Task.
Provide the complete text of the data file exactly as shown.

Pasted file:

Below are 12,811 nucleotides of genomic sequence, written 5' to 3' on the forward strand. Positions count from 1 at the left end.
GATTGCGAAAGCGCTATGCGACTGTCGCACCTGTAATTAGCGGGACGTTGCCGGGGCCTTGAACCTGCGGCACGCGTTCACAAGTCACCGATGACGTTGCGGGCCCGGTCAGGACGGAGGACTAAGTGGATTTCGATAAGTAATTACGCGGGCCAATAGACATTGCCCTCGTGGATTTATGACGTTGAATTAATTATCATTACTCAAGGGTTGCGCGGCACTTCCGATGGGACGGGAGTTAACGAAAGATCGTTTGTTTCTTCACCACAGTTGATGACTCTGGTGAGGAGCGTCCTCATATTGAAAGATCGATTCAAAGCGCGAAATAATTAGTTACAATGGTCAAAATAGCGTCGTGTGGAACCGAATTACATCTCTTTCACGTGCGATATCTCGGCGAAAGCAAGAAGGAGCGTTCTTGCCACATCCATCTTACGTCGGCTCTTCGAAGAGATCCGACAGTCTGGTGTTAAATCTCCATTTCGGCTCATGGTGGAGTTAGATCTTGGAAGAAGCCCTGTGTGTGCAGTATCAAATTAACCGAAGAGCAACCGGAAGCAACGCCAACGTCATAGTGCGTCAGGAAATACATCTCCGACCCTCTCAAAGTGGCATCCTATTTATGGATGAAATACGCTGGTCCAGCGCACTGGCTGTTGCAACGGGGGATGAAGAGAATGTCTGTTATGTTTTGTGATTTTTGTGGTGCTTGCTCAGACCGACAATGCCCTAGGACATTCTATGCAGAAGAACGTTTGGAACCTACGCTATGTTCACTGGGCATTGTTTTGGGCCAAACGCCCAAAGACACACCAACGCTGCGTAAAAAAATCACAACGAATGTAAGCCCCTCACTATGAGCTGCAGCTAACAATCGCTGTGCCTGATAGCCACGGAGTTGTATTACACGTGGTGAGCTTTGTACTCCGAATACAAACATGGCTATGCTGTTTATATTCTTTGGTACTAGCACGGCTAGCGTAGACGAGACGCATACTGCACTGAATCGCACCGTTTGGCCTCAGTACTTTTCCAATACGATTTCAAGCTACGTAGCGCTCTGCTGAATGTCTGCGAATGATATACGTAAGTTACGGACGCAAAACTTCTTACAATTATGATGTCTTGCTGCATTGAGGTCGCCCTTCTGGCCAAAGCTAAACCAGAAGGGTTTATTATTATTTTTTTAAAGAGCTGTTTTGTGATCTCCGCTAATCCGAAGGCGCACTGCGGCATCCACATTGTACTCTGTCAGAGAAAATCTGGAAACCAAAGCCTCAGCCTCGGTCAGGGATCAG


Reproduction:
Below are 12,811 nucleotides of genomic sequence, written 5' to 3' on the forward strand. Positions count from 1 at the left end.
GATTGCGAAAGCGCTATGCGACTGTCGCACCTGTAATTAGCGGGACGTTGCCGGGGCCTTGAACCTGCGGCACGCGTTCACAAGTCACCGATGACGTTGCGGGCCCGGTCAGGACGGAGGACTAAGTGGATTTCGATAAGTAATTACGCGGGCCAATAGACATTGCCCTCGTGGATTTATGACGTTGAATTAATTATCATTACTCAAGGGTTGCGCGGCACTTCCGATGGGACGGGAGTTAACGAAAGATCGTTTGTTTCTTCACCACAGTTGATGACTCTGGTGAGGAGCGTCCTCATATTGAAAGATCGATTCAAAGCGCGAAATAATTAGTTACAATGGTCAAAATAGCGTCGTGTGGAACCGAATTACATCTCTTTCACGTGCGATATCTCGGCGAAAGCAAGAAGGAGCGTTCTTGCCACATCCATCTTACGTCGGCTCTTCGAAGAGATCCGACAGTCTGGTGTTAAATCTCCATTTCGGCTCATGGTGGAGTTAGATCTTGGAAGAAGCCCTGTGTGTGCAGTATCAAATTAACCGAAGAGCAACCGGAAGCAACGCCAACGTCATAGTGCGTCAGGAAATACATCTCCGACCCTCTCAAAGTGGCATCCTATTTATGGATGAAATACGCTGGTCCAGCGCACTGGCTGTTGCAACGGGGGATGAAGAGAATGTCTGTTATGTTTTGTGATTTTTGTGGTGCTTGCTCAGACCGACAATGCCCTAGGACATTCTATGCAGAAGAACGTTTGGAACCTACGCTATGTTCACTGGGCATTGTTTTGGGCCAAACGCCCAAAGACACACCAACGCTGCGTAAAAAAATCACAACGAATGTAAGCCCCTCACTATGAGCTGCAGCTAACAATCGCTGTGCCTGATAGCCACGGAGTTGTATTACACGTGGTGAGCTTTGTACTCCGAATACAAACATGGCTATGCTGTTTATATTCTTTGGTACTAGCACGGCTAGCGTAGACGAGACGCATACTGCACTGAATCGCACCGTTTGGCCTCAGTACTTTTCCAATACGATTTCAAGCTACGTAGCGCTCTGCTGAATGTCTGCGAATGATATACGTAAGTTACGGACGCAAAACTTCTTACAATTATGATGTCTTGCTGCATTGAGGTCGCCCTTCTGGCCAAAGCTAAACCAGAAGGGTTTATTATTATTTTTTTAAAGAGCTGTTTTGTGATCTCCGCTAATCCGAAGGCGCACTGCGGCATCCACATTGTACTCTGTCAGAGAAAATCTGGAAACCAAAGCCTCAGCCTCGGTCAGGGATCAG